R&B artist Amerie has confidence and a new album
When Amerie's debut single, "Why Don't We Fall in Love," burst on the airwaves like a gardenia-scented breeze in summer 2002, most listeners...
For The Associated Press
NEW YORK — When Amerie's debut single, "Why Don't We Fall in Love," burst on the airwaves like a gardenia-scented breeze in summer 2002, most listeners had no problem doing exactly what the leggy songbird proposed.
But after a winning guest vocal on LL Cool J's 2003 single "Paradise," Amerie disappeared from the music scene. Now the 25-year-old is coming back strong with the go-go flavored "1 Thing," arguably the hottest song from a female since Beyoncé's "Crazy in Love" (both songs were produced by Rich Harrison).
In between photo shoots, The Associated Press chatted with the surprisingly petite Georgetown University graduate about her sound and her strength.
Q: It's been a few years since your debut album. What have you been up to?
A: I was working on a BET show called "The Center." It got the best ratings in its time slot. The full name is "The Student Center" and it deals with how to get a college scholarship, how to have a great prom, etc. So we did that for three months and after that I did a movie with Katie Holmes called "First Daughter," which was directed by Forest Whitaker. It was a blessing to work with such a great director. He's an actor as well, so he knew how to get the best out of me and teach me. I worked on the film for about three months, and after that I started working on ["Touch," her new album].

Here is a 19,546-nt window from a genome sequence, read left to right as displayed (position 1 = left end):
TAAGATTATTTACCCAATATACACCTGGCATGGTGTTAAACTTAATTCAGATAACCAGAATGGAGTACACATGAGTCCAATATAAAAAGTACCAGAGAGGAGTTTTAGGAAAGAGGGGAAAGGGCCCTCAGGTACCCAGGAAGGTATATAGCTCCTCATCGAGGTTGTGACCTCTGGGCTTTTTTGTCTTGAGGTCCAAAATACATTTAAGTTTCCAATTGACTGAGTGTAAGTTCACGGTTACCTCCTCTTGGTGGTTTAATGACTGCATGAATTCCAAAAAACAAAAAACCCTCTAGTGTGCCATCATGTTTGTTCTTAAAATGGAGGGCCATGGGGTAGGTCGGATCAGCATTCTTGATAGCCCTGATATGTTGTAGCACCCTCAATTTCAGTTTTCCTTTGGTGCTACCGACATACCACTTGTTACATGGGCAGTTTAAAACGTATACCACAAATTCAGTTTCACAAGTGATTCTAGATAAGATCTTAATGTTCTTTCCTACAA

Q: Your first single, "Why Don't We Fall in Love," introduced the Rich Harrison sound. Since then he's worked with Beyoncé and J.Lo. How do you feel about the comparisons?
A: Rich and I started working together five years ago in a basement. And we created the sound together. We've both worked with other people but there is something that's different when we get together, because it's our sound. It's like, Timbaland can work with other artists but there's still some Aaliyah in there. Rodney Jerkins can work with another artist, but somehow you're getting that whole Brandy vibe.
Q: How did you and Rich meet?
A: Through a mutual acquaintance. I'd been looking for a producer and was on a quest to get my demo together. And he was looking for a female singer, but he hadn't found someone he wanted to sign to his production company. So we spoke on the phone and our first meeting was at a McDonald's. By the third song we recorded, we found our vibe.
Q: The sound you and Rich created is very influenced by go-go music. Does that come from growing up in D.C.?
A: Rich was in a go-go band. And I'm a military brat, so I grew up everywhere. But I went to Georgetown University in D.C. and stayed there for a couple years after I graduated. So that's been home for me.
Q: When did you start singing?